Who is this Life Inside Me?
The following are key milestones in the development of the unborn fetus. More detailed information is available at our center.
Sperm joins with ovum (egg) to form one cell—smaller than a grain of salt. The new life has inherited 23 chromosomes from each parent, 46 in all. This one cell contains the complex genetic blueprint for every detail of human development—the child’s sex, hair and eye color, height, skin tone.
The heart begins to beat.
The backbone and muscles are forming. Arms, legs, eyes, and ears have begun to show.
Five fingers can be discerned in the hand. The eyes darken as pigment is produced.
Brain waves can be detected and recorded.
The embryo begins to move spontaneously. The jaw forms, including teeth buds in the gums. Soon the eyelids will seal to protect the embryo’s developing light-sensitive eyes and will reopen at about the 7th month.
At a little more than an inch long, the developing life is now called a fetus—Latin for “young one” or “offspring.” Everything is now present that will be found in a fully developed adult. The heart has been beating for more than a month, the stomach produces digestive juices and the kidneys have begun to function. Forty muscle sets begin to operate in conjunction with the nervous system. The fetus’ body responds to touch, although the mother will not be able to feel movement until the 4th or 5th month.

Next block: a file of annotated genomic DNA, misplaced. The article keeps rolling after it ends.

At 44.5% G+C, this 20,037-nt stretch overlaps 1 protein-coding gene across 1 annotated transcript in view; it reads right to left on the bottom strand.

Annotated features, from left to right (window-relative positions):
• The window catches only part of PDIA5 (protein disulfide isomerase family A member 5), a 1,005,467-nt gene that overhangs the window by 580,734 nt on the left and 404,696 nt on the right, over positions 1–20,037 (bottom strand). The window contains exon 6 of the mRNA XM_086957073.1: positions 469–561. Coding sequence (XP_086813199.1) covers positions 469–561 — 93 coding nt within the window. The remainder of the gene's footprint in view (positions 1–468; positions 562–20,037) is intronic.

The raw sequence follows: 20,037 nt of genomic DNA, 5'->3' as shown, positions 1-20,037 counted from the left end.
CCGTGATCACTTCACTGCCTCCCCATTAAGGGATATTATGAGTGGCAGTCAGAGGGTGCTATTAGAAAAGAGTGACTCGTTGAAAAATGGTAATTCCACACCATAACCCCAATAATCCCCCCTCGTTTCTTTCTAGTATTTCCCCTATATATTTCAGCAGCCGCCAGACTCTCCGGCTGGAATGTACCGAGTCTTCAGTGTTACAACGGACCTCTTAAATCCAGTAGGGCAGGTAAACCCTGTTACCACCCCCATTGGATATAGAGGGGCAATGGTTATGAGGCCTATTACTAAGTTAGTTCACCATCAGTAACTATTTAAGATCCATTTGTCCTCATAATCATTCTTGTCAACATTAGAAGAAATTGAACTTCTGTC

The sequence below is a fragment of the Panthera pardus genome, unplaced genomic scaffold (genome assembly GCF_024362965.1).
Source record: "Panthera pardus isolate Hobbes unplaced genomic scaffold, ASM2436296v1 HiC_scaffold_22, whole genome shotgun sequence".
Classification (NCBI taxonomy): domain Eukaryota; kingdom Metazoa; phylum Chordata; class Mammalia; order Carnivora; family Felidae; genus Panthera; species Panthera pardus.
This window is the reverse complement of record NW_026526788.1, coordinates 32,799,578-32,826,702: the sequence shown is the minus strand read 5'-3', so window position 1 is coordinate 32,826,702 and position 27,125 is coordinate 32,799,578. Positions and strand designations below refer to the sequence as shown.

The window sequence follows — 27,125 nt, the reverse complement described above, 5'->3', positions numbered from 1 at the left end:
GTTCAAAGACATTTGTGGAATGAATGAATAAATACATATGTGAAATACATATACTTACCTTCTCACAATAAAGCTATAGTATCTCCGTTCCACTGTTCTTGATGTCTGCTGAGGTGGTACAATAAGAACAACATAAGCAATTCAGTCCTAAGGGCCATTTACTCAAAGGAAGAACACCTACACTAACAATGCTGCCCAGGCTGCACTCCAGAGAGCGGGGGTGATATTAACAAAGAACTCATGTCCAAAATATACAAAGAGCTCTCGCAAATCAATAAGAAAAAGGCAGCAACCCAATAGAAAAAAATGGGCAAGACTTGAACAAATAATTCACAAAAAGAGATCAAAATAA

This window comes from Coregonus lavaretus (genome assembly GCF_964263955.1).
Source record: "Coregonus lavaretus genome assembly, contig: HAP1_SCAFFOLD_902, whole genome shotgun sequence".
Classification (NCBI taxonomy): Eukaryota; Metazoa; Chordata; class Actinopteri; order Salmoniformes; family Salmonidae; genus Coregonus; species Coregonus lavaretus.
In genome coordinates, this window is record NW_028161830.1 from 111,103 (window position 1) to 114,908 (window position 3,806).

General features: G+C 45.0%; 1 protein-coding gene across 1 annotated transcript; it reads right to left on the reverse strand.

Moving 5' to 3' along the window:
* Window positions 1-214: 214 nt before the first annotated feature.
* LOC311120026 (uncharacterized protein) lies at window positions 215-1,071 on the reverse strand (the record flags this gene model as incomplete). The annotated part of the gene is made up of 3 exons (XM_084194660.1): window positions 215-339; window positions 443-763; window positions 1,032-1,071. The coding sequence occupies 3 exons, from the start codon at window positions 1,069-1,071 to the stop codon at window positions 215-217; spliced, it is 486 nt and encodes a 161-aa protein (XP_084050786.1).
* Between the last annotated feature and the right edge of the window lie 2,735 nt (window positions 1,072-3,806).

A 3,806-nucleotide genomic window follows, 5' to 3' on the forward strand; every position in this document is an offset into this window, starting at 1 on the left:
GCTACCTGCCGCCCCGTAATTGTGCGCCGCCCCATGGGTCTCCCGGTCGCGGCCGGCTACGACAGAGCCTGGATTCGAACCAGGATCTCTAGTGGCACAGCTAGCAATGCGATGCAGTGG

The fetus now sleeps, awakens and exercises its muscles energetically—turning its head, curling its toes, and opening and closing its mouth. The palm, when stroked, will make a tight fist. The fetus breathes amniotic fluid to help develop its respiratory system.
Half the pregnancy has now passed, and the fetus is about 12 inches long. The mother has definitely begun to feel movement by now. If a sound is especially loud or startling, the fetus may jump in reaction to it.
Oil and sweat glands are functioning. The delicate skin of the growing baby is protected from the fetal waters by a special ointment called “vernix.” If the baby were born in this month and given the proper care, he would survive.
The baby now uses four of his senses—vision, hearing, taste, and touch. He can recognize his mother’s voice.
Toward the end of this month, the baby is ready for birth. By this time the infant normally weighs 6 to 9 pounds, and his heart is pumping about 250 gallons of blood a day. He is fully capable of life outside the womb.
The average duration of pregnancy is 280 days from the first day of the mother’s last menstrual period, but this varies. Most babies (85 percent to 95 percent) are born somewhere between 266 and 294 days.
Source: The First Nine Months, Focus on the Family. Used by permission.